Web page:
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What was I thinking when I wrote that? Sorry, I got entirely carried away. Apologize for any offense.
No problem. I kinda had fun crafting a creative reply
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Old 05-06-2010, 08:48   #24
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As you can see the bigger issue in boating is empirical measures. The Consumer Reports and Car Fax of the boating world does not exist (Practical Sailor may be close but only for things they actually test). If you had a problem with some component (e.g. roller furling), dump it. If you never had an issue - keep it - best thing in the world.

The pros and cons are listed above and the cons make me question the roller furling jib I do have. If this forum and copious reading has shown me anything - simple works. Everything added to your boat is one more thing to fail. The ice maker fails - bummer. The engine won't start - issue (for most). The main or jib will not go in - serious problem.

If you plan to stay within the rescue zone, and feel the risk is minimal - keep it. Ease of use makes sailing larger with fewer possible. For many it is the only way to do things. Standing on deck changing sails - especially large sails - is never "easy" for me and doing it alone means being very very conservative (or not going).

While I am inland (Chesapeake bay), I am going with ease of use. It will give me more sailing time. When we start heading out, I plan to simplify. At the very least have an alternative and options should anything fail.
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Old 05-06-2010, 10:24   #25
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Nobody is going to need rescuing. If the furler jams, just put on the engine and go around in a circle a few time to notch her in a reef or two. When you want to let her out, go in circles the other way.
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Old 10-06-2010, 13:27   #26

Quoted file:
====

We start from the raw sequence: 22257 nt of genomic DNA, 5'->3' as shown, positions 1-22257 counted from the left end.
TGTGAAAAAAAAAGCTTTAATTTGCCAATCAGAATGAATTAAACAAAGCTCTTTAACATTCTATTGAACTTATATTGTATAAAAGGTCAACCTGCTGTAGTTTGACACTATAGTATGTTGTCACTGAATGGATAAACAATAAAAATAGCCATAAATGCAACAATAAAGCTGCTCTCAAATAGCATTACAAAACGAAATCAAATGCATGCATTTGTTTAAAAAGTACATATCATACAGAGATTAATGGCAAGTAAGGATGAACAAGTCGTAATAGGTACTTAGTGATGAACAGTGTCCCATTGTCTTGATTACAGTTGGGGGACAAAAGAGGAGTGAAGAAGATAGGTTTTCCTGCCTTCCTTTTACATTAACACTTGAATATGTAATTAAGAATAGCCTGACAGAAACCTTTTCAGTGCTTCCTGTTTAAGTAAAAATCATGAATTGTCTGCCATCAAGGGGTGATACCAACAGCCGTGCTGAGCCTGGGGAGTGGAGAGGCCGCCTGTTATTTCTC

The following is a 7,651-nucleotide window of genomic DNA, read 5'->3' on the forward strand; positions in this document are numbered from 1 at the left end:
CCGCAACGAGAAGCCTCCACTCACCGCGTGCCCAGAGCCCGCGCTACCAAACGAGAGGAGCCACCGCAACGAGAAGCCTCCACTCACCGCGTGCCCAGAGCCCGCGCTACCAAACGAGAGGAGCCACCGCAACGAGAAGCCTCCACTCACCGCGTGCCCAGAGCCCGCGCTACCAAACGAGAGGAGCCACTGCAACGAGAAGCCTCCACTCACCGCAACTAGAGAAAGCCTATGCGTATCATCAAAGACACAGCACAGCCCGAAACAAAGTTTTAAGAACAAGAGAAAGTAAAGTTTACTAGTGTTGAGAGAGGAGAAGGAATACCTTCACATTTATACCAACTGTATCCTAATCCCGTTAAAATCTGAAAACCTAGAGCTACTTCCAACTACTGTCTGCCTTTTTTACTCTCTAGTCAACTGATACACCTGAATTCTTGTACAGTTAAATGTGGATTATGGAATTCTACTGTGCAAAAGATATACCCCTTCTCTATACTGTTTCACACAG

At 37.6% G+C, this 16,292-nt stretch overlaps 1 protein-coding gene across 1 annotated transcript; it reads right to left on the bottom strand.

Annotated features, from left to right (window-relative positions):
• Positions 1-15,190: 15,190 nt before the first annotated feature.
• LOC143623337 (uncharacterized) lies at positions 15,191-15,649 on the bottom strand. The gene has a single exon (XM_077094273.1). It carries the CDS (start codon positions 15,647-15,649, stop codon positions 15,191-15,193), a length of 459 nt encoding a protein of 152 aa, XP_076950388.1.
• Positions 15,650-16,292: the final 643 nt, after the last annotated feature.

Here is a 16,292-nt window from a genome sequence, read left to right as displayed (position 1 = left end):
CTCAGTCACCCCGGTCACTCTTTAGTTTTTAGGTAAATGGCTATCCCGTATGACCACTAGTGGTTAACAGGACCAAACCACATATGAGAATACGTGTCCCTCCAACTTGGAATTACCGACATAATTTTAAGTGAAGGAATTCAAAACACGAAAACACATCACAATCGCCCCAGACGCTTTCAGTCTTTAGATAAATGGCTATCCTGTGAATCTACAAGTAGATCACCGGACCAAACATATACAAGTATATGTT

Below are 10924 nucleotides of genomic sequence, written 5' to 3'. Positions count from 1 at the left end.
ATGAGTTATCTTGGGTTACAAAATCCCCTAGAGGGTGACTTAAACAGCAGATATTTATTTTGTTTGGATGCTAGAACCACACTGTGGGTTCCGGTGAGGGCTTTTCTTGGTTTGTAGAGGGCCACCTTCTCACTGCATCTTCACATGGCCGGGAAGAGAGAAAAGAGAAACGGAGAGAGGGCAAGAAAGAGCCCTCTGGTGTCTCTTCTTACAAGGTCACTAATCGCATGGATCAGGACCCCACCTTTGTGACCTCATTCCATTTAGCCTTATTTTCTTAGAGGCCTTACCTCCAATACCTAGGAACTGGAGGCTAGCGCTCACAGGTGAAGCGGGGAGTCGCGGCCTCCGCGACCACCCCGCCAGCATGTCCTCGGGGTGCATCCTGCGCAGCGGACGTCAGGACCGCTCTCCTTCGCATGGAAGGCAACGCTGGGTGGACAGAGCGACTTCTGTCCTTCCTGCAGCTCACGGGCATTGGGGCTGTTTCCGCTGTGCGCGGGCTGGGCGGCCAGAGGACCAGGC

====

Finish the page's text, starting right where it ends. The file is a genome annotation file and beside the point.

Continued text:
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I went to Bermuda on a boat with an in-the-mast roller furling main. I'd never have one on an offshore boat. It took two men and a boy to take the thing in. The big concern was that it would wrinkle as it was rolled up and get wedged in the slot. In the best of conditions, it took two people to roll it up - one to take in on the reefing line & one to ease the outhaul. I'll take a slab reefing setup any day over roller reefing. With a knowledgeable crew, it's as fast and there's less to break. I even have reef points on my working jib and I use them.

I can imagine that there are times & places where RF would be nice to have. It's just not for me yet. But then I'm 55. Maybe when I'm 65 it'll be more attractive to me. At 75 it'll be trawler time.
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Old 10-06-2010, 13:41   #27
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I read online recently of a 42' boat that travelled to Panama directly from France non stop. No problem, although they were told of the issues about windward sailing etc. The benefit of having in-mast reefing for them was someone could reef the boat alone allowing the other crew member to sleep. In-boom may be a better option since it would allow you to retain sail shape and reef manually if something gets jammed, and less windage. However, people do seem to gravitate to mast-reefing. And most of the modern boats out of the box these days come with in-mast reefing for some reason.
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Old 10-06-2010, 14:17   #28
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Most folks that knock in-mast furling in a cruising boat either have little experience with it or do not know how to properly use it. I was one of these until I got in-mast furling. It came with the boat so I thought I'd just live with it. I did not expect that I would come to love it! In the past six years I've had no problems whatsoever with the rig. I was taught by the broker how to properly furl and un-furl. In conditions under 20 knots I can furl on any point of sail. No need to head up. I will never go back to a traditional rig.